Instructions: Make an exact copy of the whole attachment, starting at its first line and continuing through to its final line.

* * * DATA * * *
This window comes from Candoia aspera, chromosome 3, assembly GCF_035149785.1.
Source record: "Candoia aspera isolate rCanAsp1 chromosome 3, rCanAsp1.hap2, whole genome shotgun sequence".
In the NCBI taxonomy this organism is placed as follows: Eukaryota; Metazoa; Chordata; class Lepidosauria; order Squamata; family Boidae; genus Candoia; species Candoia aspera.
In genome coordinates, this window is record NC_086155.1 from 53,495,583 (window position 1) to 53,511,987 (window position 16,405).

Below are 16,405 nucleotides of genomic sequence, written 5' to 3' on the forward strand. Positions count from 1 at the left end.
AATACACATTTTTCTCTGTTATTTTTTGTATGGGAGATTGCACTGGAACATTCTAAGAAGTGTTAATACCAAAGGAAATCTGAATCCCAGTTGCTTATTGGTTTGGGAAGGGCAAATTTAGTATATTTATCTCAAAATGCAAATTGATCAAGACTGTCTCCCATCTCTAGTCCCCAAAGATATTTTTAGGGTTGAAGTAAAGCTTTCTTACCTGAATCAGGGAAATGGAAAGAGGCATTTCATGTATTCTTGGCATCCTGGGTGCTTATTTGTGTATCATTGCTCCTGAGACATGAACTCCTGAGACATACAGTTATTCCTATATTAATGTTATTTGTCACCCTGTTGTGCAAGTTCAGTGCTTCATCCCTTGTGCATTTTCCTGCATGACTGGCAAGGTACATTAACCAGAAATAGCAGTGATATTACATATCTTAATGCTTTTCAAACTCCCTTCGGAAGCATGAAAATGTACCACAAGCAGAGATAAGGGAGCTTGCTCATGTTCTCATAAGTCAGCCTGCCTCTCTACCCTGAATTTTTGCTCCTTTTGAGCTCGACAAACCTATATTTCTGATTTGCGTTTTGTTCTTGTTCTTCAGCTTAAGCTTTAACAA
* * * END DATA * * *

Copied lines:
This window comes from Candoia aspera, chromosome 3, assembly GCF_035149785.1.
Source record: "Candoia aspera isolate rCanAsp1 chromosome 3, rCanAsp1.hap2, whole genome shotgun sequence".
In the NCBI taxonomy this organism is placed as follows: Eukaryota; Metazoa; Chordata; class Lepidosauria; order Squamata; family Boidae; genus Candoia; species Candoia aspera.
In genome coordinates, this window is record NC_086155.1 from 53,495,583 (window position 1) to 53,511,987 (window position 16,405).

Below are 16,405 nucleotides of genomic sequence, written 5' to 3' on the forward strand. Positions count from 1 at the left end.
AATACACATTTTTCTCTGTTATTTTTTGTATGGGAGATTGCACTGGAACATTCTAAGAAGTGTTAATACCAAAGGAAATCTGAATCCCAGTTGCTTATTGGTTTGGGAAGGGCAAATTTAGTATATTTATCTCAAAATGCAAATTGATCAAGACTGTCTCCCATCTCTAGTCCCCAAAGATATTTTTAGGGTTGAAGTAAAGCTTTCTTACCTGAATCAGGGAAATGGAAAGAGGCATTTCATGTATTCTTGGCATCCTGGGTGCTTATTTGTGTATCATTGCTCCTGAGACATGAACTCCTGAGACATACAGTTATTCCTATATTAATGTTATTTGTCACCCTGTTGTGCAAGTTCAGTGCTTCATCCCTTGTGCATTTTCCTGCATGACTGGCAAGGTACATTAACCAGAAATAGCAGTGATATTACATATCTTAATGCTTTTCAAACTCCCTTCGGAAGCATGAAAATGTACCACAAGCAGAGATAAGGGAGCTTGCTCATGTTCTCATAAGTCAGCCTGCCTCTCTACCCTGAATTTTTGCTCCTTTTGAGCTCGACAAACCTATATTTCTGATTTGCGTTTTGTTCTTGTTCTTCAGCTTAAGCTTTAACAA